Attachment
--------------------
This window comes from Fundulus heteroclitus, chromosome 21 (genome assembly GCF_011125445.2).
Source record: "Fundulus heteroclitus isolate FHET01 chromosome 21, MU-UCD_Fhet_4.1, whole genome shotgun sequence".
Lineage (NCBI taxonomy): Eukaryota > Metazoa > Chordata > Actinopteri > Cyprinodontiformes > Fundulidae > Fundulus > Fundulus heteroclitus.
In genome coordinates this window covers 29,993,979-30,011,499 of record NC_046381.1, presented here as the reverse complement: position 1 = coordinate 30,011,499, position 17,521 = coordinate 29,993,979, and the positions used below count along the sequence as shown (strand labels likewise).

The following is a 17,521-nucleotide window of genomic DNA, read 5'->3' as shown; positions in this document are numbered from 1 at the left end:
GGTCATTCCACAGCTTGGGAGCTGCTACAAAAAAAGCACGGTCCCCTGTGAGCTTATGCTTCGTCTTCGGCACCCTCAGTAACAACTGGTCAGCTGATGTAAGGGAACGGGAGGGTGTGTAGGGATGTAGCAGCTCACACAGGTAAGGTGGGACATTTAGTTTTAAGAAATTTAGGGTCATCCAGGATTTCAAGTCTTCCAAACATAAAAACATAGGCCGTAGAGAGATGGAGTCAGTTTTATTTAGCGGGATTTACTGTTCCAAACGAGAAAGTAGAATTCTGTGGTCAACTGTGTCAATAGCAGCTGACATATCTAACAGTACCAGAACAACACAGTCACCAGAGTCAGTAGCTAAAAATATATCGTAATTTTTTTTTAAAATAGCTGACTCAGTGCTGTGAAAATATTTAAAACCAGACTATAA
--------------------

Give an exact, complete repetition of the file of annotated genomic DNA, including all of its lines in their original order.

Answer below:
This window comes from Fundulus heteroclitus, chromosome 21 (genome assembly GCF_011125445.2).
Source record: "Fundulus heteroclitus isolate FHET01 chromosome 21, MU-UCD_Fhet_4.1, whole genome shotgun sequence".
Lineage (NCBI taxonomy): Eukaryota > Metazoa > Chordata > Actinopteri > Cyprinodontiformes > Fundulidae > Fundulus > Fundulus heteroclitus.
In genome coordinates this window covers 29,993,979-30,011,499 of record NC_046381.1, presented here as the reverse complement: position 1 = coordinate 30,011,499, position 17,521 = coordinate 29,993,979, and the positions used below count along the sequence as shown (strand labels likewise).

The following is a 17,521-nucleotide window of genomic DNA, read 5'->3' as shown; positions in this document are numbered from 1 at the left end:
GGTCATTCCACAGCTTGGGAGCTGCTACAAAAAAAGCACGGTCCCCTGTGAGCTTATGCTTCGTCTTCGGCACCCTCAGTAACAACTGGTCAGCTGATGTAAGGGAACGGGAGGGTGTGTAGGGATGTAGCAGCTCACACAGGTAAGGTGGGACATTTAGTTTTAAGAAATTTAGGGTCATCCAGGATTTCAAGTCTTCCAAACATAAAAACATAGGCCGTAGAGAGATGGAGTCAGTTTTATTTAGCGGGATTTACTGTTCCAAACGAGAAAGTAGAATTCTGTGGTCAACTGTGTCAATAGCAGCTGACATATCTAACAGTACCAGAACAACACAGTCACCAGAGTCAGTAGCTAAAAATATATCGTAATTTTTTTTTAAAATAGCTGACTCAGTGCTGTGAAAATATTTAAAACCAGACTATAA